Burn care

Meeting the clinical challenges of burns management

By: Mölnlycke Health Care, August 23 2013Posted in: Burn care

Meeting the clinical challenges of burns management: a review
Butcher M. Burns. British Journal of Nursing. 2011; 20(15) (Tissue Viability Supplement): 44-51

Introduction

  • Irrespective of size and severity, the ongoing topical management of a burns wound is dependent on the anticipated method of wound repair. Dressing materials are used to provide the optimum environment to facilitate wound healing with minimal scarring if this is possible, or to provide a temporary protective skin substitute until such time as formal skin reconstruction can be undertaken.
  • If the burn is assessed as being superficial or partial thickness it is likely to heal, provided an optimum wound environment is maintained.

(Insert Box 1, p.1)

  • A moist wound environment is essential to aid the autolysis of damaged tissue, promote migration of epithelial cells, prevent desiccation of exposed dermis and keep exposed nerve endings moist thereby reducing pain.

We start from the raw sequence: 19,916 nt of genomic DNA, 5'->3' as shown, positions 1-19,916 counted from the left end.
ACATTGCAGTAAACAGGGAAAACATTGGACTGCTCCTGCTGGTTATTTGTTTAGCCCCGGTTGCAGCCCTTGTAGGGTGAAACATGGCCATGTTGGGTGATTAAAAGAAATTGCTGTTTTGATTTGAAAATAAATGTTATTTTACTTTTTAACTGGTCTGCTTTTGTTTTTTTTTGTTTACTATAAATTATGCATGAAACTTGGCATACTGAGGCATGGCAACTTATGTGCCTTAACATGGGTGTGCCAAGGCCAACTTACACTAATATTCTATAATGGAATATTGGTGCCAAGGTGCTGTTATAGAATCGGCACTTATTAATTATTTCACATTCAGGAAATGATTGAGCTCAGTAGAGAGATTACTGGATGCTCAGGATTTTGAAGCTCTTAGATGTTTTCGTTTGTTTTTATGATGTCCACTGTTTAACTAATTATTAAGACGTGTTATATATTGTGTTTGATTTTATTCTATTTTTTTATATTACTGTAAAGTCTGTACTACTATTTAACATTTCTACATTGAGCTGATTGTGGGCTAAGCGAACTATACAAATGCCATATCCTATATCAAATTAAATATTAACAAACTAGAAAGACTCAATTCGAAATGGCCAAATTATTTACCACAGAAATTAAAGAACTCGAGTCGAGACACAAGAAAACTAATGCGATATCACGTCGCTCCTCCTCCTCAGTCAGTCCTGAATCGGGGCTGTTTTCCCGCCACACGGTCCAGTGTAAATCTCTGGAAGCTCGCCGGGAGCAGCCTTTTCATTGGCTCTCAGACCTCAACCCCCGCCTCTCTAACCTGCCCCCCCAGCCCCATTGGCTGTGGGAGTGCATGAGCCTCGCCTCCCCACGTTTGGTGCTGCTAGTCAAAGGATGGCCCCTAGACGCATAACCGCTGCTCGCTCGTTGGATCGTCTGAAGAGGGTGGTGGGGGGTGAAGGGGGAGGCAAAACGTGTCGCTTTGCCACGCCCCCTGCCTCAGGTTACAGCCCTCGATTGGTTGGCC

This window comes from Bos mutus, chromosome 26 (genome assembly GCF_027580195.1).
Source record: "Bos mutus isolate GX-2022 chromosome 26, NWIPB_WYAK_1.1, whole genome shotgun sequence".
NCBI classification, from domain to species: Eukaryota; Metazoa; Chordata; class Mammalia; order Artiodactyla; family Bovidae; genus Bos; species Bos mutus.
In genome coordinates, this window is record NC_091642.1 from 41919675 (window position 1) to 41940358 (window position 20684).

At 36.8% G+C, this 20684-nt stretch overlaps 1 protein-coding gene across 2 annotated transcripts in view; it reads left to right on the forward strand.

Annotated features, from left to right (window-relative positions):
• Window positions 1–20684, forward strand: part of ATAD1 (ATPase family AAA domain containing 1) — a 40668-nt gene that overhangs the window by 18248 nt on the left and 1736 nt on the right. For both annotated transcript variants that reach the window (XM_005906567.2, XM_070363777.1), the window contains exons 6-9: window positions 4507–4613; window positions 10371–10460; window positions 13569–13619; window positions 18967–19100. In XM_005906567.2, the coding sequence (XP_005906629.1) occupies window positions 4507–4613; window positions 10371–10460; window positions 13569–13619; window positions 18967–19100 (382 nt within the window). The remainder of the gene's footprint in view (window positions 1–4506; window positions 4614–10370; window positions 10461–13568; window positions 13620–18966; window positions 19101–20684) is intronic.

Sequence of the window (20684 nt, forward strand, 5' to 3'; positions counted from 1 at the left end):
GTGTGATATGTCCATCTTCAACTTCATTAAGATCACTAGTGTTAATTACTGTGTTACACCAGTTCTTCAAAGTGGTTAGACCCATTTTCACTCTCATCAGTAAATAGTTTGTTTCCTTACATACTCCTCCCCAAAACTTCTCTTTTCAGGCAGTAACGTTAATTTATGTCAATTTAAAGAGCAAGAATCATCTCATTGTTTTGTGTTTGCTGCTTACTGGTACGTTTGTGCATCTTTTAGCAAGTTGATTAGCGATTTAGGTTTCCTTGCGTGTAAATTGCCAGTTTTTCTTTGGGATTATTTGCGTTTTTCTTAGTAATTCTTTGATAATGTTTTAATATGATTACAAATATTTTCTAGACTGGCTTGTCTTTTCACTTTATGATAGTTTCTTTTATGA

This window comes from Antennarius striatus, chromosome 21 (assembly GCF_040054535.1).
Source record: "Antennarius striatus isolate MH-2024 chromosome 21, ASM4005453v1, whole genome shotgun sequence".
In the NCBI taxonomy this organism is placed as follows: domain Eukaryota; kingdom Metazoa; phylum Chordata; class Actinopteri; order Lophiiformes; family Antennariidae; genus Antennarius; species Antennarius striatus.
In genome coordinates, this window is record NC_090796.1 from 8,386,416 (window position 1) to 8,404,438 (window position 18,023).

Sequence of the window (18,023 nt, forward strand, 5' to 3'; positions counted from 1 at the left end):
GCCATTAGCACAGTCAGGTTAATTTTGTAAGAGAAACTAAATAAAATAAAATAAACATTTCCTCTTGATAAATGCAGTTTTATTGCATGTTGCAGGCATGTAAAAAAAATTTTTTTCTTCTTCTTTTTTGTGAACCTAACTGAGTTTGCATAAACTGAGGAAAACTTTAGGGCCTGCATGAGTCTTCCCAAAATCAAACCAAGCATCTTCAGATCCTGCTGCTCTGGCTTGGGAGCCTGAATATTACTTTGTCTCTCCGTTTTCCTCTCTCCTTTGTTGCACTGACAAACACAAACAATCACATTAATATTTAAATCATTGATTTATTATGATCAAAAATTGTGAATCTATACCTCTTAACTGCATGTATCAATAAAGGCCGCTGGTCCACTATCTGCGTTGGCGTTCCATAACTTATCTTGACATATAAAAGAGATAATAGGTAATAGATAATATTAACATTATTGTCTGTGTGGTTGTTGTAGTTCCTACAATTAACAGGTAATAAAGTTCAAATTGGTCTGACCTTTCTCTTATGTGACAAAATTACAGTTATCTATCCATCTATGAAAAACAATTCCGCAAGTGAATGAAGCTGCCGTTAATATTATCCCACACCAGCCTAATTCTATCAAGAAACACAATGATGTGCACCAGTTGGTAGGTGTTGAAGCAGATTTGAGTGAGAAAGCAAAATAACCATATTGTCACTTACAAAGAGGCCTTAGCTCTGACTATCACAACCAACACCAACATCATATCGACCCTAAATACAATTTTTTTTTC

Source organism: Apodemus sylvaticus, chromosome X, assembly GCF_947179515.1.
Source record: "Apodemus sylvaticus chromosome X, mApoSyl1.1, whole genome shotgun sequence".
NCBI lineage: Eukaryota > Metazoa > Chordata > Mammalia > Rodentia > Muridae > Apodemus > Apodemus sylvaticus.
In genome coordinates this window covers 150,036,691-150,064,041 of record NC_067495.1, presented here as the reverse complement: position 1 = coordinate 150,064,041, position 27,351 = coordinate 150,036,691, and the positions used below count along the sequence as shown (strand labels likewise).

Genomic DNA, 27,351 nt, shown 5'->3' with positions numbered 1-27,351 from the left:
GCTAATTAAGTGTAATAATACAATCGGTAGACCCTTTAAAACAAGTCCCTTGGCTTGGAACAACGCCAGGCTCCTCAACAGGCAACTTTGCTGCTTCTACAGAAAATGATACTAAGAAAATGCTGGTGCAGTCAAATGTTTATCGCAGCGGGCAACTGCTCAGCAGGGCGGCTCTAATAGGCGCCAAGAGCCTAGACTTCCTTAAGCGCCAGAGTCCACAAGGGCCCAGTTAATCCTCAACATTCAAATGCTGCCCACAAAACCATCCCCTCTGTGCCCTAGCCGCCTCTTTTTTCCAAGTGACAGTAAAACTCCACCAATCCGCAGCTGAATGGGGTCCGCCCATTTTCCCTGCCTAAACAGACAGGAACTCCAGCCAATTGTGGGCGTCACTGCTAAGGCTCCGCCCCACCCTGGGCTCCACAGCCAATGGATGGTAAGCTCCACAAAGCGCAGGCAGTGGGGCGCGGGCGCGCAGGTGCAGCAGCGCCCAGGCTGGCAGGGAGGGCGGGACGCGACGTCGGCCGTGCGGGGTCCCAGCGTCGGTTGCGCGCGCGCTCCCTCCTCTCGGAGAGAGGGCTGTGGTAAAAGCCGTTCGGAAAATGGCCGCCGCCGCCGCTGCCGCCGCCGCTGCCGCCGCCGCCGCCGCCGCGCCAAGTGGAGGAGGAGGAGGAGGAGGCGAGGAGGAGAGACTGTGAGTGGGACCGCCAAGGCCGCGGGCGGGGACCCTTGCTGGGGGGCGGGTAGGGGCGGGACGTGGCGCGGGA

• The need to effectively manage wound pain can lead to a cascade of cost implications ranging from the need for additional wound care products, more frequent nursing visits and interventions, additional pharmacy costs, to prolonged hospital in-patient stays and wound chronicity.

Aims

  • To address some of the major clinical challenges faced by the clinician when managing the burn wound.
  • Identifies how the Mölnlycke Health Care range of dressings with Safetac® are designed to meet these needs. 
  • Provides evidence of the effectiveness of these products in this challenging field of wound care.

Key Findings

  • Pain, which can be a significant factor throughout burn-wound healing, can have physical, psychological, emotional and financial consequences.
  • Many traditional approaches to burn wound management have limitations which can compromise wound healing outcomes.
  • Dressings with Safetac technology are available to meet the clinical requirements of conservative, surgical and post-healing burns-management strategies. These dressings involve the use of ‘soft’ silicone, a material that adheres readily to intact dry skin but does not stick to the surface of a moist wound and does not cause damage upon removal.

Dressing the superficial/partial thickness burn